Bart Jarmula cycles just west of the Valhalla Range during the Raid the North Extreme race.

Local doctor finishes 2nd in 400km expedition race

Bart Jarmula and his team Wild Rose complete Raid the North Extreme race in West Kootenays in only five days.

The moment sticks out for Bart Jarmula. After spending hours bushwhacking around one lake and through a drainage in the southern Selkirks, he and his three companions in team Wild Rose came up to another small lake surrounded by cliffs and waterfalls.

There was no one else around and no sign any of their competitors in the Raid the North Extreme (RNE) race they were competing in had passed through.

“I thought to myself, ‘Are we even in the right spot?’,” he said. “You have this thought that you’re in the middle of nowhere and I’m not even sure if we’re in the right spot.”

They were up to 20 hours away from civilization.

“It’s such an overwhelming feeling of ‘Oh my God. This is full-on.”

After some exploring, Jarmula and teammates Mike Brown, Veronica Jarlehag and James Heilman found a route up the cliffs above the lake and beyond. The moved from fifth place into second in that section and they would hold onto the  position for the rest of the challenging adventure race that saw them travel from Meadow Creek, near Kaslo, over 400 kilometres of mountains and lakes to Trail, B.C.

It took them five days. They finished nine hours behind the winners but they were ecstatic about the result.

“To finish second was a great achievement,” he said.

Jarmula, 33, has been engaged in adventure racing for more than a decade. His first serious competition was the RNE near Revelstoke in 2000.

As a kid growing up he was into sports. “If there’s a sport out there I’ve played it, probably decently,” he said.

At university he found he wasn’t quite good enough for the school’s varsity teams so instead he took up triathlon.

He got into adventure racing when watching Eco-Challenge, the Mark Burnett-produced show of the challenging expedition race.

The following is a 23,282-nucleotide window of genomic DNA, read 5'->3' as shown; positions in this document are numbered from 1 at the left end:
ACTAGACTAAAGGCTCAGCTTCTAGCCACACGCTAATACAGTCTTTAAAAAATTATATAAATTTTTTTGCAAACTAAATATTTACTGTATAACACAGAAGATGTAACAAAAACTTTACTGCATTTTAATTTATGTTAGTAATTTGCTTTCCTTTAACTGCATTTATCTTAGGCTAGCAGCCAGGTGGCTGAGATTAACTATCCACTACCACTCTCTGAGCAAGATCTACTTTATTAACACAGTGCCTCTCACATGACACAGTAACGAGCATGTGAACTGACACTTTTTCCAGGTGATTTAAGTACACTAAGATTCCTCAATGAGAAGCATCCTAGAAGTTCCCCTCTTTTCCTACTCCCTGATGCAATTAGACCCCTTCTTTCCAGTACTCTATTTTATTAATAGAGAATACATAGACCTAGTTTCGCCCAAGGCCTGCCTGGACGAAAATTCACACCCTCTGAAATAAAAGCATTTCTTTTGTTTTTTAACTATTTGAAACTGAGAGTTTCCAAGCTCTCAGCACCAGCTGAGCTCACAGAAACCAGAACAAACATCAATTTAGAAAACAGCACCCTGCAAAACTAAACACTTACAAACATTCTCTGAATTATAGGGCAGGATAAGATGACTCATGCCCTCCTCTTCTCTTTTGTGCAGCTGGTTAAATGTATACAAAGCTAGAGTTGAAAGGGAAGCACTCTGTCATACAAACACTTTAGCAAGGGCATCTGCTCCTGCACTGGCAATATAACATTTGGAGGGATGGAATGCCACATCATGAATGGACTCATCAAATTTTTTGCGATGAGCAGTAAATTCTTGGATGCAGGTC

“That’s what got me into it. I watched Eco-challenge and went, ‘Wow! That’s cool. How do I get into that,” he said.

His first RNE took him through Caribou and Groundhog Basins north of Revelstoke, across the lake, through to Eagle Pass Mountain and back to Revelstoke. His team finished sixth out of 13.

The next year, he joined up with some friends from Calgary to form Team Wild Rose. They have been together in various incarnations ever since.

This year’s RNE saw the team’s battle their way through Valhalla Provincial Park, down the Lower Arrow Lake, over some epic mountain bike trails before finally finishing 400 kilometres later in Trail, B.C.

They slept 1.5 hours a day, with another 1.5 hours spent stopping to eat. Other than that, they travelled non-stop for five days over peaks and through heavy brush that left Jarmula with lots of scraps on his arms and legs.

“They look better now,” said his wife Courtney Rennie. “You should have seem them last week.”

“My first thought when I think of it is ‘hard,’” said Jarmula. “It was a lot of really slow bushwhacking but at the same time we went through some really cool spots.”

The second place result was the best ever for Wild Rose in RNE. For much of the race they had little idea of where the other teams were and would only receive updates when they passed by a checkpoint along the way. The team’s carried spot trackers so they could be monitored online.

At one point, they were battling freezing cold temperatures and howling winds – having a break wasn’t possible. What keeps him motivated?

“You either have to get enjoyment out of the accomplishment of completing it or the accomplishment of competing. Something has to drive you,” he said. “For me, it’s a bit of both.”

Jarmula does numerous adventure races. He’s regularly finishes near the top of the Mind Over Mountain Adventure Races and this year competed in the B.C. Bike Race. He said the latter, a seven day, 350 kilometre long mountain bike race, was like a vacation compared to RNE.

“Which is so rude because I’m still recovering,” said Rennie, who also competed in it.

Said Jarmula: “Obviously my definition of what’s a vacation is obviously very different than most people’s.”

Up next for Jarmula and Team Wild Rose is the Adventure Racing World Championships in Tasmania, Australia. Their goal is a top-15 finish.

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